A gusher of new oil production in the Permian Basin has stretched the region's pipeline capacity to the max. Output in the area has doubled in the last three years to 3.4 million barrels per day (BPD), which is bumping right up against the region's current pipeline space of 3.5 million BPD. That bottleneck has caused oil prices in the Permian to sell at as much as an $18 a barrel discount to the U.S. oil benchmark WTI.
However, thanks to the efforts of Plains All American Pipeline (NYSE:PAA), that problem will start easing up a bit at the beginning of November, when the company expects to start up its expanded Sunrise pipeline. It's one of several initiatives by the industry to prevent its main growth engine from stalling out.
Building as quickly as it can
Plains All American is building oil pipelines in the Permian as fast as it can. The company currently has two large projects underway, Sunrise, which it initially expected to finish in January of 2019, and Cactus II, which it hoped would start partial service by the end of 2019.
However, given the crucial need for more pipeline space, Plains is "trying to accelerate both of these projects as much as reasonably practical," according to Chief Operating Officer Willie Chiang. To do so, Plains is "incurring additional costs to expedite material deliveries and vendor services and even installing temporary generators for our pumps until permanent utility power is available." Those efforts are paying off, as the company now expects to begin commercial operations on Sunrise on the first of November.
The pipeline will move oil from the Permian up to a hub in Texas, where it can catch a ride on other systems to America's main oil storage hub in Cushing, Oklahoma. Sunrise should be able to transport 360,000 BPD by the first quarter of next year, with full capacity slated to be as much as 500,000 BPD. That near-term in-service date has helped ease the pressure on oil prices in the Permian, causing the discount with WTI to narrow to $11 per barrel.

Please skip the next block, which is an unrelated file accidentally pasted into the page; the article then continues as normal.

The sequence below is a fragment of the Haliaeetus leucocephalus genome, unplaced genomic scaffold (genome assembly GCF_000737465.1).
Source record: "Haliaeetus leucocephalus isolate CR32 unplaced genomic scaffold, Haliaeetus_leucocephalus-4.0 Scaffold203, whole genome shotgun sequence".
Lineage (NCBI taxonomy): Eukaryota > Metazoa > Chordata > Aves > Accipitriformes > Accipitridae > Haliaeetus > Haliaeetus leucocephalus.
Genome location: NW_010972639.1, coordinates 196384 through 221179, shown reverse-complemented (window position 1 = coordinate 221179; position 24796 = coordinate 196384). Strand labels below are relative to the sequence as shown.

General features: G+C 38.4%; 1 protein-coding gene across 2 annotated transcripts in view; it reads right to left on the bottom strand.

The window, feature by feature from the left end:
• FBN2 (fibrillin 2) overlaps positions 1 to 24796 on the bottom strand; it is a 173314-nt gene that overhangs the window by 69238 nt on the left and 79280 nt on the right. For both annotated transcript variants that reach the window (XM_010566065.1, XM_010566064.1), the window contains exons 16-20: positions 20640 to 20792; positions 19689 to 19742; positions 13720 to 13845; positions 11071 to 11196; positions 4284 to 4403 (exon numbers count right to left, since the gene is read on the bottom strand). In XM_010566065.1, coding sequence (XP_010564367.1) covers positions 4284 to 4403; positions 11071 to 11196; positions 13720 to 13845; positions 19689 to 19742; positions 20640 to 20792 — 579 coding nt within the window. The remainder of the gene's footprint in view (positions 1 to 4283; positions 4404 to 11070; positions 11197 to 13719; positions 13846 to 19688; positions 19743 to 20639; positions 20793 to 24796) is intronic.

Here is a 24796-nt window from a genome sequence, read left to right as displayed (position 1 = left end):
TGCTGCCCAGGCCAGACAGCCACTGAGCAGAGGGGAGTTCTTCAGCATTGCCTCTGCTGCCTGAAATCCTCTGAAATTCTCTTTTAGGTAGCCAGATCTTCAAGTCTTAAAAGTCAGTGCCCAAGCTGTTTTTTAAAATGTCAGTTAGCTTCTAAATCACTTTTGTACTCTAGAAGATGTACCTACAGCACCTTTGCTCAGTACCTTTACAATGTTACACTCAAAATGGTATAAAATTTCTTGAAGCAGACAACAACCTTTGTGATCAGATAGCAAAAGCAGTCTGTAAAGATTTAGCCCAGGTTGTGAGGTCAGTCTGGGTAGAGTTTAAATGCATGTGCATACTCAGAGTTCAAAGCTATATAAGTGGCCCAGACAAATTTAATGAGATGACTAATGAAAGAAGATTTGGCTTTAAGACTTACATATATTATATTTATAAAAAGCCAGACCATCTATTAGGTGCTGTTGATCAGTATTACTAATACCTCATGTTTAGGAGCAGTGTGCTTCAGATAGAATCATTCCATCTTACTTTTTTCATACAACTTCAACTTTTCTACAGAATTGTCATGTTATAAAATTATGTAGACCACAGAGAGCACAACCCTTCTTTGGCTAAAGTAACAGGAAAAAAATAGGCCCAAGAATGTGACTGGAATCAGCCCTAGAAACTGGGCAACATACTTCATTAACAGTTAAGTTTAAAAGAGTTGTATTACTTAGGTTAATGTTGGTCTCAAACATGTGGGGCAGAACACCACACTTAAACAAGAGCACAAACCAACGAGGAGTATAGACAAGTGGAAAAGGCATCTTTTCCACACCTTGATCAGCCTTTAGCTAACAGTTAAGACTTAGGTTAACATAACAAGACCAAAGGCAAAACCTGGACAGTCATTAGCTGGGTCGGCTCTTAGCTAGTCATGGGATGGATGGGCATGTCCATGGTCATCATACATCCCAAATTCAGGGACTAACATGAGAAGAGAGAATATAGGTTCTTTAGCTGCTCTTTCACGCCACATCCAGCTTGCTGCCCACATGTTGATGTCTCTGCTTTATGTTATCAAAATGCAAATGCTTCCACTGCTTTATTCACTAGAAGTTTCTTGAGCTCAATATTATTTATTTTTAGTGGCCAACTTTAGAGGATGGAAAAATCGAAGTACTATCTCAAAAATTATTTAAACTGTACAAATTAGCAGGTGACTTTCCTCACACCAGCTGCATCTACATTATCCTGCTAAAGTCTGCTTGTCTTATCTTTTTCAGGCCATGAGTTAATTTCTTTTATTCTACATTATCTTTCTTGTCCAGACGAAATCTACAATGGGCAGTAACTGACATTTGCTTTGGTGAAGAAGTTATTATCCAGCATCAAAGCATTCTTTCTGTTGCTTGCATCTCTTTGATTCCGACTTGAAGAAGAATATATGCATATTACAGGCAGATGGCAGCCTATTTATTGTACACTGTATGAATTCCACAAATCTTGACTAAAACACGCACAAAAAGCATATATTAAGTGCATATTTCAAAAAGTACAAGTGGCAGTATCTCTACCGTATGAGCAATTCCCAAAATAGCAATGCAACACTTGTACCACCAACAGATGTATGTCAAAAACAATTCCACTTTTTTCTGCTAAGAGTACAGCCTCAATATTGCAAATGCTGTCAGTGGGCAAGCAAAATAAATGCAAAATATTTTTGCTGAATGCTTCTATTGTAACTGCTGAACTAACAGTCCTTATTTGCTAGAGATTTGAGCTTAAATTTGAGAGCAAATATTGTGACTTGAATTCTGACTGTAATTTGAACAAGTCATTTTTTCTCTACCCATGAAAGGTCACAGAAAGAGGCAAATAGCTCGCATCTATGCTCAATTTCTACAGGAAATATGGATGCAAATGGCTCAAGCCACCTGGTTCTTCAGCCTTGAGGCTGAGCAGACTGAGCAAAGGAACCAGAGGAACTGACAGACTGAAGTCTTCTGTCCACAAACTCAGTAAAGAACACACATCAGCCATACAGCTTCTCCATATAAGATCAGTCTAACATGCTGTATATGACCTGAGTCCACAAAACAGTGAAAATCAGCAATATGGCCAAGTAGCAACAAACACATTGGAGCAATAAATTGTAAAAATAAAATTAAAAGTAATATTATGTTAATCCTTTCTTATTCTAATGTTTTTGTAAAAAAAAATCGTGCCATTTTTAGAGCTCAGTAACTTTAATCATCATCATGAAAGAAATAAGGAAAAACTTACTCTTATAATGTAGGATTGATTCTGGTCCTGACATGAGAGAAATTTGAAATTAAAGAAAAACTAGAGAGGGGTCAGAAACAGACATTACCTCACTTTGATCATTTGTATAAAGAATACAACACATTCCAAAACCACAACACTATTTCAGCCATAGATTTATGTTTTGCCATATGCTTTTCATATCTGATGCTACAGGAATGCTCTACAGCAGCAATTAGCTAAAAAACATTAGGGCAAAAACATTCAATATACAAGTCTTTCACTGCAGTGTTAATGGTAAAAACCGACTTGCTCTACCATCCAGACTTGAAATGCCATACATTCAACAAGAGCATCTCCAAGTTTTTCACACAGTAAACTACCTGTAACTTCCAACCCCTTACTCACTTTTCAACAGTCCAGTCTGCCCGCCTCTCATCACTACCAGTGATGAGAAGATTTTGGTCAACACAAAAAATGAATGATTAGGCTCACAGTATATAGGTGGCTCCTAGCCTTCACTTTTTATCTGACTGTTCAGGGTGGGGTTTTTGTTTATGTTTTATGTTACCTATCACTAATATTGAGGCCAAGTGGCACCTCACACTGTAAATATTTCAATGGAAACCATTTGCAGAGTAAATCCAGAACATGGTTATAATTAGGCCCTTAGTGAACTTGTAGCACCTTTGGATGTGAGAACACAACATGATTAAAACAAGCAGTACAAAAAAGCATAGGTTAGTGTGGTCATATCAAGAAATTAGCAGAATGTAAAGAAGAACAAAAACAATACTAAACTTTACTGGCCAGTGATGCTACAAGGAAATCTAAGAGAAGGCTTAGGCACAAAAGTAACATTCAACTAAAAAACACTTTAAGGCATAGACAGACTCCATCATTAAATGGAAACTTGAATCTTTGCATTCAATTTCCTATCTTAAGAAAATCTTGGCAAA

More help is on the way
In addition to the capacity from that pipeline, railroads are looking for ways to help ease the bottleneck in the near term by shipping some crude by rail. "The [Permian] is an interesting place, and we're definitely seeing some reduction in crude production due to the lack of pipelines," said Beth Whited, the chief marketing officer of Union Pacific (NYSE:UNP) on the company's second-quarter call. Union Pacific has "some capacity in our network and expects to see some results in the third and fourth quarter." Since that time, Union Pacific struck a deal with a logistics company to ship about 400,000 barrels per month of crude on its system through next year, with the potential for it to last into 2020.
However, the big capacity boost will come toward the end of next year, when as many as three large-scale pipelines could enter service. Plains All American Pipeline's Cactus II should begin partial service by the third quarter of next year before starting full service of 670,000 BPD by April of 2020. Meanwhile, Phillips 66 Partners (NYSE:PSXP) and Andeavor (NYSE:ANDV) are building the Grey Oak Pipeline, which could move as much as 800,000 BPD to the Gulf Coast. Phillips 66 Partners and Andeavor plan to spend $2 billion to build the pipeline, which should start up by the end of 2019. That line would not only bring oil to refineries in the region but also to a new export dock under construction by Phillips 66 Partners, Andeavor, and another partner. Finally, the private equity–backed EPIC crude pipeline is also expected to start construction by the end of this year, which would put it in service by the second half of 2019.
Another wave of pipelines is already underway for 2020 and beyond. A joint venture between Energy Transfer Partners (NYSE:ETP), Magellan Midstream Partners (NYSE:MMP), and two other companies recently approved the construction of the Permian Gulf Coast pipeline. The 600-mile line should be operational by the middle of 2020 and transport crude to Energy Transfer's Nederland terminal as well as Magellan's East Houston terminal. Meanwhile, Plains All American Pipeline and oil giant ExxonMobil (NYSE:XOM) are teaming up on a joint venture to build a new oil pipeline in the Permian. The partners are planning a more-than-1 million-BPD pipeline that would ship oil produced by Exxon and others to the coast. The project is part of Exxon's long-range planning to ensure that nothing derails its ambitious strategy to grow its Permian output fivefold by 2025.
Short-term pain for some long-term gain
The pipeline squeeze in the Permian has pinched producer profitability in the region this year. However, with a new line starting up in November and more capacity additions on the way, oil prices in the Permian should improve over the next year. That's why investors should consider taking advantage of the region's current issues to position their portfolios for the profits that appear likely as the Permian's pipeline problems ease in the next year.